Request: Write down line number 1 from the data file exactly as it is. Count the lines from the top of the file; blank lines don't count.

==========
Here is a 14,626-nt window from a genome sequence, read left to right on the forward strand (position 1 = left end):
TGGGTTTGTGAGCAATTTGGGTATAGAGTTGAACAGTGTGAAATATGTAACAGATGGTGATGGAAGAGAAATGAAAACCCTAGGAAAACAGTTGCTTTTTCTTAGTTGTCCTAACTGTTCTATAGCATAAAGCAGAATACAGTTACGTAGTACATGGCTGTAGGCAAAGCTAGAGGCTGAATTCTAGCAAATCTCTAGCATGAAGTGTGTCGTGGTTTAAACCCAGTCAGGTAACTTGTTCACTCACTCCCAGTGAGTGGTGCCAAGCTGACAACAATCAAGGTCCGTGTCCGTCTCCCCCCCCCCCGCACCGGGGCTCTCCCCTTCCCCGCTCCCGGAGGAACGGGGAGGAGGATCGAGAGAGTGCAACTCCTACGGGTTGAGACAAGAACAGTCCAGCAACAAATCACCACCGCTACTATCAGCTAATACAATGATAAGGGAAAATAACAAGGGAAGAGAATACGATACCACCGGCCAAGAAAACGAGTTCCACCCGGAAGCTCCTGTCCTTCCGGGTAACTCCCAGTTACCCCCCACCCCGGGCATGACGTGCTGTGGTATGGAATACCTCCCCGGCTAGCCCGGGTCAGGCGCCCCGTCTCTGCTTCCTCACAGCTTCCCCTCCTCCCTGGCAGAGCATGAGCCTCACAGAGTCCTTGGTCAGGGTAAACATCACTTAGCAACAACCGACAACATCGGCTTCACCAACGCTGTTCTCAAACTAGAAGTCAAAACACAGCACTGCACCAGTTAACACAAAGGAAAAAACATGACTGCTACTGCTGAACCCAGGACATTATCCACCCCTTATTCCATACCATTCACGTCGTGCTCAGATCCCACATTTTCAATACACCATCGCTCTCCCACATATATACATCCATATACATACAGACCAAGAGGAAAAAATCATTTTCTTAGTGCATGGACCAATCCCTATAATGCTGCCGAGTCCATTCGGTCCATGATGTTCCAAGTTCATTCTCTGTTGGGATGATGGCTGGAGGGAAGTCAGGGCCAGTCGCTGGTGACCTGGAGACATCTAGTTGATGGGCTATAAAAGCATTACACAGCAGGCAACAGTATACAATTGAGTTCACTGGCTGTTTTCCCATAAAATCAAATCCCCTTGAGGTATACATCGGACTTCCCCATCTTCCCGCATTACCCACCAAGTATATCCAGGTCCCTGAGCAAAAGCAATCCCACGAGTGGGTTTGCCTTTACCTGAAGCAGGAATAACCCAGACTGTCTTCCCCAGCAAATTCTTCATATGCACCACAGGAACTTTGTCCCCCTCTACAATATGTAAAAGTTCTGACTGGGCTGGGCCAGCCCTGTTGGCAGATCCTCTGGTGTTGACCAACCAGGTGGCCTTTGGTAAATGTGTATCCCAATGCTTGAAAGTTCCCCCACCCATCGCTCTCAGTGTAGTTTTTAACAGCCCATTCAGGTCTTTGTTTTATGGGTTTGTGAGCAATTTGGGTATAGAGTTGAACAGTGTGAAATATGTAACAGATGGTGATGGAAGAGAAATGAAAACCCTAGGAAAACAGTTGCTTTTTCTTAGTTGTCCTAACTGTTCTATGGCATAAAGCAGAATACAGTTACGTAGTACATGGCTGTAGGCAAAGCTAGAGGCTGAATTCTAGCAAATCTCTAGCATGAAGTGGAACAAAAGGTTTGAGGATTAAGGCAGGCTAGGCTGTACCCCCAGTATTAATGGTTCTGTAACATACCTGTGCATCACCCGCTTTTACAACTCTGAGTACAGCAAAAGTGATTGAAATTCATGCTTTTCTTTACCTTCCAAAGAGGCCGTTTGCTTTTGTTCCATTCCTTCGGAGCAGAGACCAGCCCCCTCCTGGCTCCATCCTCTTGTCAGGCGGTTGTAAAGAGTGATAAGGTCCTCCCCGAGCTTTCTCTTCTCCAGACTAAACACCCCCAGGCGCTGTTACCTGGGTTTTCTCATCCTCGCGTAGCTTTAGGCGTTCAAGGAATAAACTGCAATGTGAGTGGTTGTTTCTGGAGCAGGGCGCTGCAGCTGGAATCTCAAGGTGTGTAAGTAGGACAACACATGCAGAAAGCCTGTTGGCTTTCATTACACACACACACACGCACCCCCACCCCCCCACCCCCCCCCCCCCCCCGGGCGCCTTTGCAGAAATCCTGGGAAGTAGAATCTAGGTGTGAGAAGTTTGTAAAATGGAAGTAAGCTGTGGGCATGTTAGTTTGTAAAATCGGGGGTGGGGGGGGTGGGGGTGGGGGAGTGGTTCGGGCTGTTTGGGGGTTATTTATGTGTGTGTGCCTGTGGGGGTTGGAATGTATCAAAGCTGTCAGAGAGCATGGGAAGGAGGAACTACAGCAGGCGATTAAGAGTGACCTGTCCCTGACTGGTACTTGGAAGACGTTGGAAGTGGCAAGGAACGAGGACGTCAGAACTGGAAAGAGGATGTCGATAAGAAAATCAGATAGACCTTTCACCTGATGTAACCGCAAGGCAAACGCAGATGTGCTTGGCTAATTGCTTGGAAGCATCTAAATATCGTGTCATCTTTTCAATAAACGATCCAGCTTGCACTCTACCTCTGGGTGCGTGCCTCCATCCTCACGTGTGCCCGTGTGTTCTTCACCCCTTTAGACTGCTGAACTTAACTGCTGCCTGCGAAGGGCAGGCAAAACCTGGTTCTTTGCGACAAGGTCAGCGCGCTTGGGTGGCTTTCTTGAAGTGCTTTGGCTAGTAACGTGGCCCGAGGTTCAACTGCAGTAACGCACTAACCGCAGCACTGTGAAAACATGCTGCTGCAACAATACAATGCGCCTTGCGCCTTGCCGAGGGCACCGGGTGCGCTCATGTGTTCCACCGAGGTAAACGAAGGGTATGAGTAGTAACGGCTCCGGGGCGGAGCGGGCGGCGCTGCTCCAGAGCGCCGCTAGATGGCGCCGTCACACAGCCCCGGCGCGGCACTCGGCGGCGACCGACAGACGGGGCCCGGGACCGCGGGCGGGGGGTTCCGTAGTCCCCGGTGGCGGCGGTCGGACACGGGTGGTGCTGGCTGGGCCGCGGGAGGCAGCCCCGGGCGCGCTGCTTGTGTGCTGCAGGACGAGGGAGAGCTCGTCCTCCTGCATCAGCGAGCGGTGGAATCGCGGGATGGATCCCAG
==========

Here is a 14,626-nt window from a genome sequence, read left to right on the forward strand (position 1 = left end):